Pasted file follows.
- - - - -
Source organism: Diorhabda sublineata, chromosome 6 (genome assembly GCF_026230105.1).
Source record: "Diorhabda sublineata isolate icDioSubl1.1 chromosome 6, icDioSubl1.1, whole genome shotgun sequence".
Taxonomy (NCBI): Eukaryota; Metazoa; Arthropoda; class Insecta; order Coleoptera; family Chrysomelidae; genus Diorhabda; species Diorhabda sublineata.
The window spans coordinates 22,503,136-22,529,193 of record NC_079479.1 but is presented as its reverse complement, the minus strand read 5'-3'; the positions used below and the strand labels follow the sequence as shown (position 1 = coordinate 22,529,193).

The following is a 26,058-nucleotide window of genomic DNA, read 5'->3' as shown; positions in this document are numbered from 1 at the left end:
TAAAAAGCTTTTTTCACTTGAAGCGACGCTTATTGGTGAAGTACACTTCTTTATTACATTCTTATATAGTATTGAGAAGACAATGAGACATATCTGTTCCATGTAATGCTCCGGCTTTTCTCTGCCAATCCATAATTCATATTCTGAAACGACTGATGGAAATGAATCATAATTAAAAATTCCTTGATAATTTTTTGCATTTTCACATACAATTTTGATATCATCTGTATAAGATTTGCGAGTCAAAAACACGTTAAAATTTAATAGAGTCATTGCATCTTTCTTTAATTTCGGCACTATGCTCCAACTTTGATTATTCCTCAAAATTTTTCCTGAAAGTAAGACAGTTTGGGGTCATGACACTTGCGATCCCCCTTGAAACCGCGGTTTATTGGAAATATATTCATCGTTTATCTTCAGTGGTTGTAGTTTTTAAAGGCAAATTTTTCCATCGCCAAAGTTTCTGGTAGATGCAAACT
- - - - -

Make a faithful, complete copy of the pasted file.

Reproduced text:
Source organism: Diorhabda sublineata, chromosome 6 (genome assembly GCF_026230105.1).
Source record: "Diorhabda sublineata isolate icDioSubl1.1 chromosome 6, icDioSubl1.1, whole genome shotgun sequence".
Taxonomy (NCBI): Eukaryota; Metazoa; Arthropoda; class Insecta; order Coleoptera; family Chrysomelidae; genus Diorhabda; species Diorhabda sublineata.
The window spans coordinates 22,503,136-22,529,193 of record NC_079479.1 but is presented as its reverse complement, the minus strand read 5'-3'; the positions used below and the strand labels follow the sequence as shown (position 1 = coordinate 22,529,193).

The following is a 26,058-nucleotide window of genomic DNA, read 5'->3' as shown; positions in this document are numbered from 1 at the left end:
TAAAAAGCTTTTTTCACTTGAAGCGACGCTTATTGGTGAAGTACACTTCTTTATTACATTCTTATATAGTATTGAGAAGACAATGAGACATATCTGTTCCATGTAATGCTCCGGCTTTTCTCTGCCAATCCATAATTCATATTCTGAAACGACTGATGGAAATGAATCATAATTAAAAATTCCTTGATAATTTTTTGCATTTTCACATACAATTTTGATATCATCTGTATAAGATTTGCGAGTCAAAAACACGTTAAAATTTAATAGAGTCATTGCATCTTTCTTTAATTTCGGCACTATGCTCCAACTTTGATTATTCCTCAAAATTTTTCCTGAAAGTAAGACAGTTTGGGGTCATGACACTTGCGATCCCCCTTGAAACCGCGGTTTATTGGAAATATATTCATCGTTTATCTTCAGTGGTTGTAGTTTTTAAAGGCAAATTTTTCCATCGCCAAAGTTTCTGGTAGATGCAAACT